Instead, try employing gender-neutral or male messaging. This advice might sound a little funny. But the reality is that women are used to living in a gendered, masculine world. Women aren’t put off by male messaging nearly as much as men are by female communications.
“Look at your messaging,” advises Cox-Otto. “If it’s soft and squishy with a feminine focus, you need to at least go gender-neutral.”
4. Include Images of Men to Boost Student Enrollment
Remember to include images that potential young male students can relate to.
“We tend to make sure we are showing diversity, for example, having young and old students,” says Cox-Otto. “But many times, we ignore the need for balance in showing males in these pictures.”
5. The Best Ways to Reach Male Students
Finally, send messages where men are most likely to see them. And men are more engaged in using the internet than women, according to the Pew Research Center. Since men spend a lot of time online, that’s where you should focus campaigns. According to our Media Prefs research, YouTube is the premier platform to reach young men.
The next best way to reach young men is via email. Make sure to collect email addresses from everyone who visits campus, whether they are a potential student or influencer. Encourage your community to come to campus, and make sure you never miss an opportunity to gather information.
Third, direct mail, social media, and billboards work with males at least half of the time. Don’t ignore direct mail, which is particularly effective for men under 40. This audience is the one most colleges are missing and the audience most open to returning to college.
6. Esports: The Next Marketing Frontier for Boosting Male Student Enrollment
Last but not least, don’t forget to focus on esports, game sites, and game clubs. When you market to these groups, two out of three audience members will be men. That means that you are not ignoring women, but you are still reaching a predominantly male audience. With the skyrocketing popularity of esports, gaming has become a crucial marketing area.
Says Cox-Otto, “If you are not rolling in a gaming strategy into your outreach for young men, then you’re really missing something.”
Beyond Marketing: Leveraging Services and Equity Efforts to Ensure Male Student Enrollment
Marketing is just the first step. To overcome the enrollment drop, we also need to increase retention. Says Cox-Otto, “It means we will have to engage the full panoply of services at your institution if you want to be successful.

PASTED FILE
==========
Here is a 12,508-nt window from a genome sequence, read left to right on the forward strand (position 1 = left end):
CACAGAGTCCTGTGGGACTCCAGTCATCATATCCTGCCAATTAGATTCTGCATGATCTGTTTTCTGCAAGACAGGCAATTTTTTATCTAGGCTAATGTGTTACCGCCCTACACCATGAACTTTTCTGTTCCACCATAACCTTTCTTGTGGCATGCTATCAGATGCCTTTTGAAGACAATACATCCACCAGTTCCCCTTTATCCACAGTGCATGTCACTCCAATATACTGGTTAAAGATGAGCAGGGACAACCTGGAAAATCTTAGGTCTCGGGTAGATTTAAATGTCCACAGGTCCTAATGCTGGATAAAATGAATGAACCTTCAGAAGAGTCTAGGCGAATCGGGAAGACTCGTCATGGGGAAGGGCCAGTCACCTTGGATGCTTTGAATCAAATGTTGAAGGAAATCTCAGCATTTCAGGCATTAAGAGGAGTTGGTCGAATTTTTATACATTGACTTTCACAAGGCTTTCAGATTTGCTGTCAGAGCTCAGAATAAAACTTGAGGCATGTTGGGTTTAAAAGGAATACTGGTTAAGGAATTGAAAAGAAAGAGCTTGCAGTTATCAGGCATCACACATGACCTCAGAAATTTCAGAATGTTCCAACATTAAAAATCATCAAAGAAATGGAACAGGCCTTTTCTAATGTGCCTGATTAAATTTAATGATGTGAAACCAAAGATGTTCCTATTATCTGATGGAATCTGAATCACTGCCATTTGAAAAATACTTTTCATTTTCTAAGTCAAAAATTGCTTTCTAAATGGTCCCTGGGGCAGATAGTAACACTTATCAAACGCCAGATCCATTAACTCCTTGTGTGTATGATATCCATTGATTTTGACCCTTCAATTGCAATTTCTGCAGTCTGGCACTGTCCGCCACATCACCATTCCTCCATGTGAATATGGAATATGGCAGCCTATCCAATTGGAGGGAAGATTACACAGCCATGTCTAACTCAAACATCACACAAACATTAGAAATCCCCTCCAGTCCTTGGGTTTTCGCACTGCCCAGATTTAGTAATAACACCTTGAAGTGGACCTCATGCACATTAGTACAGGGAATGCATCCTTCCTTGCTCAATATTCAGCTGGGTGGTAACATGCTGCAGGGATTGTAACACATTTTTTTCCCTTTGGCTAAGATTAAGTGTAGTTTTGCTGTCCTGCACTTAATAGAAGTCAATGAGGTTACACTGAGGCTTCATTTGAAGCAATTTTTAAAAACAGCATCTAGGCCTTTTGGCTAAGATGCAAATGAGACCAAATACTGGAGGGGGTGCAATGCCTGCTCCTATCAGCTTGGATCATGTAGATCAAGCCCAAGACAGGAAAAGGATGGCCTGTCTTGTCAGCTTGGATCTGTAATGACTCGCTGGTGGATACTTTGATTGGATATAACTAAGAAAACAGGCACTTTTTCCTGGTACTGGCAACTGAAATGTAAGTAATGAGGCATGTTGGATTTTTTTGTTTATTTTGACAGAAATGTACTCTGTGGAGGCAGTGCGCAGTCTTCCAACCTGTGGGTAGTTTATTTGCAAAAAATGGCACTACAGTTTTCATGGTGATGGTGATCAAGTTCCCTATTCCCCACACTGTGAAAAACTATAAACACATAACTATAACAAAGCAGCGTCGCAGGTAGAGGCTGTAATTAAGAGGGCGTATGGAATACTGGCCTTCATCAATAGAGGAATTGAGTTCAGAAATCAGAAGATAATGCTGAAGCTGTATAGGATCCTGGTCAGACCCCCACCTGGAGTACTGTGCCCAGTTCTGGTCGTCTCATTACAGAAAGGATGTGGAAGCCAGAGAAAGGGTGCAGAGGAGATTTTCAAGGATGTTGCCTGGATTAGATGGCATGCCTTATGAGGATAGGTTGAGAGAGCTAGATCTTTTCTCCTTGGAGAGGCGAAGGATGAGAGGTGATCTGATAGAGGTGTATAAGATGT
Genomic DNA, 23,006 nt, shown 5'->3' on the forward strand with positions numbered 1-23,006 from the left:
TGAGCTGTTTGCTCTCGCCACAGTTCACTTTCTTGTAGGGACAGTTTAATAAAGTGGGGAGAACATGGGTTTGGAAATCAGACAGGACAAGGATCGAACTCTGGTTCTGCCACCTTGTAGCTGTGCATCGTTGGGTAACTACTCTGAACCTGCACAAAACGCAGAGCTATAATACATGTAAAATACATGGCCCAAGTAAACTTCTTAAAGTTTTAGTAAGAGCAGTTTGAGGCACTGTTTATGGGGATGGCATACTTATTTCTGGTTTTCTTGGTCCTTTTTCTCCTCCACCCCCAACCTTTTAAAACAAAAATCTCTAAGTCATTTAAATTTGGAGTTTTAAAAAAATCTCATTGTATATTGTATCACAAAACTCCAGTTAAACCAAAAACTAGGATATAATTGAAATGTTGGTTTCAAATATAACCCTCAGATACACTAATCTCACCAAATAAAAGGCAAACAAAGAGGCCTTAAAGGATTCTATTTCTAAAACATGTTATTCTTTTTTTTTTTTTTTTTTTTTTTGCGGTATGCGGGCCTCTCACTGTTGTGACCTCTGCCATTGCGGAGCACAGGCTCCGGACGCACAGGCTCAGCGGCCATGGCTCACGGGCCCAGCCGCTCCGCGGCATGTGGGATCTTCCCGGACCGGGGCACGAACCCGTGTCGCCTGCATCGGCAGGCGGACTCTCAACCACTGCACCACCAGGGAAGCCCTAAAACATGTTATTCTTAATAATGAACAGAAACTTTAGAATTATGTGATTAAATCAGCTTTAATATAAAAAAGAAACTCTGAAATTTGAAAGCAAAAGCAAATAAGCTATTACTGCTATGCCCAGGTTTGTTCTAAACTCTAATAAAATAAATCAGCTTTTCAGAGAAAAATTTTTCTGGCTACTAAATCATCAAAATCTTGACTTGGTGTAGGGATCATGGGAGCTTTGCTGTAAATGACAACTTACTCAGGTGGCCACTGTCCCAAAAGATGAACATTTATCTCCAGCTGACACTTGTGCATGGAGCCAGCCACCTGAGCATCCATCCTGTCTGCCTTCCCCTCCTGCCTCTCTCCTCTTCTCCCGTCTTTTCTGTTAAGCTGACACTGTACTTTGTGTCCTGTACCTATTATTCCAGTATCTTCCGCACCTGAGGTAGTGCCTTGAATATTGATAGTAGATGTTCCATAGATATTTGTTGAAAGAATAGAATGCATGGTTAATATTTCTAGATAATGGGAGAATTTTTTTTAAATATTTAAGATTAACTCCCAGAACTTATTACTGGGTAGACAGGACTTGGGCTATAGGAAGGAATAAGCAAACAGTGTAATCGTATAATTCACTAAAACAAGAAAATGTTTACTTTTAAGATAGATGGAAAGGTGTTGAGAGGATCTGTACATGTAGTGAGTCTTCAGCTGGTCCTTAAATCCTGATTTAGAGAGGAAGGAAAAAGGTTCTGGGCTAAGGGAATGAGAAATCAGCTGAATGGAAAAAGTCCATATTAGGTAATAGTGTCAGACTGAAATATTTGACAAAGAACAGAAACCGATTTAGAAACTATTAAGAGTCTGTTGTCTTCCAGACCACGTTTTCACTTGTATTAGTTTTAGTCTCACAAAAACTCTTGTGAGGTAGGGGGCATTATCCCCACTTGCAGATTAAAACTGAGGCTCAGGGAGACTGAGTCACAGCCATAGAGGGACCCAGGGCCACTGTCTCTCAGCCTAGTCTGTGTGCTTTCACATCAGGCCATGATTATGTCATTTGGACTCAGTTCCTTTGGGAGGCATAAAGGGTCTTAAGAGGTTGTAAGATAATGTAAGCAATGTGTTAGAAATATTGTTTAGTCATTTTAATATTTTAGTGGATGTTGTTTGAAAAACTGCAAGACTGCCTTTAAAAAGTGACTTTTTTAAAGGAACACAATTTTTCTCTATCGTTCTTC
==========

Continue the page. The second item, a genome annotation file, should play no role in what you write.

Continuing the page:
“It’s not just an enrollment problem. It’s a retention problem and a graduation problem.”
So, stay tuned for part two of this blog! Our VP of client strategy and outcomes, Dr. Diane Walleser, will focus on service program factors to better serve young men. Plus, our senior director of communications and research strategist, Dr. Paula Di Dio, will discuss equity issues you’ll want to see. More coming soon!
Don’t Miss Another Webinar!
These takeaways are from our recent webinar hosted in partnership with NCMPR, called “The Drs. Are In: Where Have All the Men Gone?”
Every month, Interact hosts informative and free webinars you won’t want to miss.
Conclusion: How to Market to Male Students More Effectively
The male student enrollment dip is a longstanding trend worsened by the pandemic. You must understand why men are leaving college before you can craft convincing messaging.
Overcome student enrollment challenges with the following:
Coordinate marketing and outreach efforts
Show men that they belong at community college with targeted messaging
With better research and coordinated, continuous efforts, communications will pay off. Community college remains the gateway to greater income and opportunity, especially for historically marginalized and underrepresented groups. The right message can bring male students back to where they belong.
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About Dr. Pamela Cox-OttoFounder And Chief Strategist
Dr. Pamela Cox-Otto, Ph.D., is the founder of Interact Communications and has been developing communications strategies for 30 years, infusing everything from branding to political advocacy campaigns with her unique, often humorous, tenor. Under her guidance, Interact has become the leader in community college research, recruiting and retention campaigns, college onboarding, bond initiatives, guided pathways communications, media relations, and statewide image and advocacy campaigns.